KIR genotypic diversity can track ancestries in heterogeneous populations: a potential confounder for disease association studies
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Killer cell immunoglobulin-like receptors (KIR) are encoded by highly polymorphic genes that regulate the activation of natural killer (NK) cells and other lymphocyte subsets and likely play key roles in innate and adaptive immunity. Association studies increasingly implicate KIR in disease predisposition and outcome but could be confounded by unknown KIR genetic structure in heterogeneous populations. To examine this, we characterized the diversity of 16 KIR genes in 712 Northern Californians (NC) stratified by self-assigned ethnicities and compared the profiles of KIR polymorphism with other US and global populations using a reference database. Sixty-eight distinct KIR genotypes were characterized: 58 in 457 Caucasians (NCC), 17 in 47 African Americans (NCAA), 21 in 80 Asians (NCA), 20 in 74 Hispanics (NCH), and 18 in 54 “other” ethnicities (NCO). KIR genotype patterns and frequencies in the 4 defined ethnicities were compared with each other and with 34 global populations by phylogenetic analysis. Although there were no population-specific genotypes, the KIR genotype frequency patterns faithfully traced the ancestry of NCC, NCAA, and NCA but not of NCH whose ancestries are known to be more heterogeneous. KIR genotype frequencies can therefore track ethnic ancestries in modern urban populations. Our data emphasize the importance of selecting ethnically matched controls in KIR-based studies to avert spurious associations.
KeywordsKIR genotype frequency Polymorphism Northern California population Ethnicity
We thank the subjects who participated in the study. The work was supported by the National Institutes of Health (NIH) grant R01-DK064051 (to SLC). Drs Cooper and Feng would like to acknowledge NIH Grant P30 DK026743 awarded to the UCSF Liver Center. We also thank the “Ibrahim El Hefni Liver Biorepository” at CPMC, especially Adrian Wadley and Dr. Daniel Stone for providing samples and for valuable input in the manuscript, and Catherine Carr for enthusiastically recruiting patients at CPMC liver clinics. We greatly appreciate the support of the other surgeons and hepatologists who dedicated time for patient recruitment and of the exceptional staff in the Department of Transplantation and Division of Hepatology at CPMC and UCSF and those involved with The UFO Study. Our sincere thanks to Dr. Martin Brotman for facilitating a translational research program at CPMC. We also thank Dr. Marcelo Pando, Ms. Susan Perkin and Dr. Dolly Tyan at Stanford Blood Center for testing duplicate samples. We are grateful to Dr. Jason D. Barbour for critically reading the manuscript and to the reviewers, whose suggestions and comments enriched the scientific content. We also extend our profound gratitude to The Ibrahim El-Hefni Technical Training Foundation and the El-Hefni family, The Kalmanovitz Foundation, The Raab Foundation, Mr. Harry Litke, The Unbroken Chain Foundation, and Mr. and Mrs. John Mumford for supporting multiple aspects of this study; it could not have been accomplished otherwise.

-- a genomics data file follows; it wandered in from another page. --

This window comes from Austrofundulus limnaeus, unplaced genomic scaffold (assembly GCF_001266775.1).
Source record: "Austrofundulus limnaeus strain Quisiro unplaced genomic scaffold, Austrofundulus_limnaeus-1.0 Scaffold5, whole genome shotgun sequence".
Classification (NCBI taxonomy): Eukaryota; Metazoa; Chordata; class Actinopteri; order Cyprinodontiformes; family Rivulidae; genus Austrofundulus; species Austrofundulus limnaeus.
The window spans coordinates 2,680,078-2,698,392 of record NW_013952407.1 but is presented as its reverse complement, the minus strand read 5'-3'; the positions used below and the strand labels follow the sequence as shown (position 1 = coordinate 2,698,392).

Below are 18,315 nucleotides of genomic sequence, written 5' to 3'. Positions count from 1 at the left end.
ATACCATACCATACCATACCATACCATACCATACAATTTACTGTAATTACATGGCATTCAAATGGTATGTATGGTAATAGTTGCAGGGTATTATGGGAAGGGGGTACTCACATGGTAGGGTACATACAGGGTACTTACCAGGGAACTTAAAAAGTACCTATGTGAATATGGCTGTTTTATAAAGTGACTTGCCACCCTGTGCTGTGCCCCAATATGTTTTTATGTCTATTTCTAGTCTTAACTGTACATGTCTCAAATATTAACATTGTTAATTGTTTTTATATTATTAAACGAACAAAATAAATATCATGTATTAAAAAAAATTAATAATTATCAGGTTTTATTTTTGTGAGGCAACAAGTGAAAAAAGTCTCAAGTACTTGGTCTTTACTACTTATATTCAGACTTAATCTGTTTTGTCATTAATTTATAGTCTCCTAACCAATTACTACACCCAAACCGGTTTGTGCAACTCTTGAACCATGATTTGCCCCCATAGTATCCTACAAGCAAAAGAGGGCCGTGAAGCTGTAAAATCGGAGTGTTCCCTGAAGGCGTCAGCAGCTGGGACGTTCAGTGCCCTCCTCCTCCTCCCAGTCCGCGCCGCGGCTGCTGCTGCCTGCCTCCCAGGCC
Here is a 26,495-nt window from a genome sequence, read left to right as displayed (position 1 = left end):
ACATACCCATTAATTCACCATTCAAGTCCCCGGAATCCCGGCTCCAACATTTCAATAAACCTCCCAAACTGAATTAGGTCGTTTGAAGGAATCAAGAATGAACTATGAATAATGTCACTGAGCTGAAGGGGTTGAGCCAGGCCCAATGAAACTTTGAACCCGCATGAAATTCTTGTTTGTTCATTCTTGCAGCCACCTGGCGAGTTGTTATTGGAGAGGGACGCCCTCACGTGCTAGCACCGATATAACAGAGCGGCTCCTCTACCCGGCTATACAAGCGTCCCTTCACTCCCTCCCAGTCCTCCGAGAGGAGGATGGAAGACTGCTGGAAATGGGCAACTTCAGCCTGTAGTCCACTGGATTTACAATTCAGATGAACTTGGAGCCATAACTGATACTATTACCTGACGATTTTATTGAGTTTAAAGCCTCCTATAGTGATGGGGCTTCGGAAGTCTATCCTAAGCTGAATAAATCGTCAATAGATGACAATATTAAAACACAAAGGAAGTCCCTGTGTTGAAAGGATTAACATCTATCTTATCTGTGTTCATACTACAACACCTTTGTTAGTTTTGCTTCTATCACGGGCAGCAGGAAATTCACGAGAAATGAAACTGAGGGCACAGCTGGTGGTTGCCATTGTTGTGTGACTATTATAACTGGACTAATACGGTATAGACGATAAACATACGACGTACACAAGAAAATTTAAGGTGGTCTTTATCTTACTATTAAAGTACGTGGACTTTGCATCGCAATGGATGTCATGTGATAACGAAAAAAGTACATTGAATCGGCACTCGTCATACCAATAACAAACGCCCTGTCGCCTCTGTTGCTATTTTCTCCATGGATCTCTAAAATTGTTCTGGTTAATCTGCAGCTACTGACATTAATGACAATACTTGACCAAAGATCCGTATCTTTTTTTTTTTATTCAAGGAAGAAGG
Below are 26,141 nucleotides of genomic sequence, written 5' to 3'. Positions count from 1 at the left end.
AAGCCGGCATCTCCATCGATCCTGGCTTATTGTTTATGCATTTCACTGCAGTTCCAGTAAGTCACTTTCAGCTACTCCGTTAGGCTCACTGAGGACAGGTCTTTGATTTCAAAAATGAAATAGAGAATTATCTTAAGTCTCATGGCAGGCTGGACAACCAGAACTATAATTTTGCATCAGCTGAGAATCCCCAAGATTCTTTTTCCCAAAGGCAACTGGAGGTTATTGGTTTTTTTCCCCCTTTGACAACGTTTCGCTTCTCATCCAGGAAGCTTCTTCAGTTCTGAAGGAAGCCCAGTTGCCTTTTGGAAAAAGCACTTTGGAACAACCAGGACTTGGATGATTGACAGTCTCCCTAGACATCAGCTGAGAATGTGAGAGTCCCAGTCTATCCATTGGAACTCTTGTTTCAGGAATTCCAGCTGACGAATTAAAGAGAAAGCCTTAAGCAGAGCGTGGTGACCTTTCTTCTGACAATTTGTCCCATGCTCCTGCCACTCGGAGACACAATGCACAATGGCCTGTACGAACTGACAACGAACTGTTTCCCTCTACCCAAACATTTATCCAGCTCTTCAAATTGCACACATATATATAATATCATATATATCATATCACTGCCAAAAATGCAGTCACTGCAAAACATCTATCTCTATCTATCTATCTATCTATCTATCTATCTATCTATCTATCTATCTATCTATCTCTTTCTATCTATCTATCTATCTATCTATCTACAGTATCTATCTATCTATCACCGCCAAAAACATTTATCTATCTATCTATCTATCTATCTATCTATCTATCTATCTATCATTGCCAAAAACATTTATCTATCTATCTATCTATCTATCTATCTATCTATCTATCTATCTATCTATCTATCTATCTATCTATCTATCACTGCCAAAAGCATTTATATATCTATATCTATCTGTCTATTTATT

Conflict of interest
The authors declare that they have no conflicts of interest with the organizations that funded the research.
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